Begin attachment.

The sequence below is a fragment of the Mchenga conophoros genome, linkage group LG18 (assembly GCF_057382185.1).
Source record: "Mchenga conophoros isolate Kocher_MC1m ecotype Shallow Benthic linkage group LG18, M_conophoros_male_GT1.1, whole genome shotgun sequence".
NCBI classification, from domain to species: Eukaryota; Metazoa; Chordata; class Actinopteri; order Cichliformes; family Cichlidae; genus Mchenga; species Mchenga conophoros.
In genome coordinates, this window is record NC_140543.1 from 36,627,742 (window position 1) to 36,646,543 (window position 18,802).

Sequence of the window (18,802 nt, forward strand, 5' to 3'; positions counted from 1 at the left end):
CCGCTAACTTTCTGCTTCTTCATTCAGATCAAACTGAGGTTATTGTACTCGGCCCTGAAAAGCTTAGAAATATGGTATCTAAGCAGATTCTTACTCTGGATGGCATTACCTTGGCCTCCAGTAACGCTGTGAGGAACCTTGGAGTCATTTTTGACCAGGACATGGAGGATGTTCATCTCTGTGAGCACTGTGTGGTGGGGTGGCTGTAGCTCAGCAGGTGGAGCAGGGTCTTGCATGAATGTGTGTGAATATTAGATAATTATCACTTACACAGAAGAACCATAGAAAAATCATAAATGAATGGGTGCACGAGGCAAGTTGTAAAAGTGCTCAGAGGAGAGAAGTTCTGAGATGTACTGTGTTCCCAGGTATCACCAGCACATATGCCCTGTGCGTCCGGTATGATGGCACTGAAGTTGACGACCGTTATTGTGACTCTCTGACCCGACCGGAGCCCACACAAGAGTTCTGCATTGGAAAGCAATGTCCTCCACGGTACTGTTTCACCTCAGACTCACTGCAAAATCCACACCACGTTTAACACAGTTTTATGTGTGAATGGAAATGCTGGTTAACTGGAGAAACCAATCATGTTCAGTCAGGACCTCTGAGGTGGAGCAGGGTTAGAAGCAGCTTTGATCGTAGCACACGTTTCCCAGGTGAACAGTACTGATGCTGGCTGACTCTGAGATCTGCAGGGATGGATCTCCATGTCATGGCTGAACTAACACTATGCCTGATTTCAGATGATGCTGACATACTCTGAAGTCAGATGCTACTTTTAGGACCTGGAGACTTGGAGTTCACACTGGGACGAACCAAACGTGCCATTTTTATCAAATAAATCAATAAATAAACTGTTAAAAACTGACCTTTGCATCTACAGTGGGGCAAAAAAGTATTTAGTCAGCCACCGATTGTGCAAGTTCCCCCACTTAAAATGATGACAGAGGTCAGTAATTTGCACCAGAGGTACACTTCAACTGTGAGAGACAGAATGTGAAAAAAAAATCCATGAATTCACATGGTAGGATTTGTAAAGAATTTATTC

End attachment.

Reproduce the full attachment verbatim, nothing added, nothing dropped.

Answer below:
The sequence below is a fragment of the Mchenga conophoros genome, linkage group LG18 (assembly GCF_057382185.1).
Source record: "Mchenga conophoros isolate Kocher_MC1m ecotype Shallow Benthic linkage group LG18, M_conophoros_male_GT1.1, whole genome shotgun sequence".
NCBI classification, from domain to species: Eukaryota; Metazoa; Chordata; class Actinopteri; order Cichliformes; family Cichlidae; genus Mchenga; species Mchenga conophoros.
In genome coordinates, this window is record NC_140543.1 from 36,627,742 (window position 1) to 36,646,543 (window position 18,802).

Sequence of the window (18,802 nt, forward strand, 5' to 3'; positions counted from 1 at the left end):
CCGCTAACTTTCTGCTTCTTCATTCAGATCAAACTGAGGTTATTGTACTCGGCCCTGAAAAGCTTAGAAATATGGTATCTAAGCAGATTCTTACTCTGGATGGCATTACCTTGGCCTCCAGTAACGCTGTGAGGAACCTTGGAGTCATTTTTGACCAGGACATGGAGGATGTTCATCTCTGTGAGCACTGTGTGGTGGGGTGGCTGTAGCTCAGCAGGTGGAGCAGGGTCTTGCATGAATGTGTGTGAATATTAGATAATTATCACTTACACAGAAGAACCATAGAAAAATCATAAATGAATGGGTGCACGAGGCAAGTTGTAAAAGTGCTCAGAGGAGAGAAGTTCTGAGATGTACTGTGTTCCCAGGTATCACCAGCACATATGCCCTGTGCGTCCGGTATGATGGCACTGAAGTTGACGACCGTTATTGTGACTCTCTGACCCGACCGGAGCCCACACAAGAGTTCTGCATTGGAAAGCAATGTCCTCCACGGTACTGTTTCACCTCAGACTCACTGCAAAATCCACACCACGTTTAACACAGTTTTATGTGTGAATGGAAATGCTGGTTAACTGGAGAAACCAATCATGTTCAGTCAGGACCTCTGAGGTGGAGCAGGGTTAGAAGCAGCTTTGATCGTAGCACACGTTTCCCAGGTGAACAGTACTGATGCTGGCTGACTCTGAGATCTGCAGGGATGGATCTCCATGTCATGGCTGAACTAACACTATGCCTGATTTCAGATGATGCTGACATACTCTGAAGTCAGATGCTACTTTTAGGACCTGGAGACTTGGAGTTCACACTGGGACGAACCAAACGTGCCATTTTTATCAAATAAATCAATAAATAAACTGTTAAAAACTGACCTTTGCATCTACAGTGGGGCAAAAAAGTATTTAGTCAGCCACCGATTGTGCAAGTTCCCCCACTTAAAATGATGACAGAGGTCAGTAATTTGCACCAGAGGTACACTTCAACTGTGAGAGACAGAATGTGAAAAAAAAATCCATGAATTCACATGGTAGGATTTGTAAAGAATTTATTC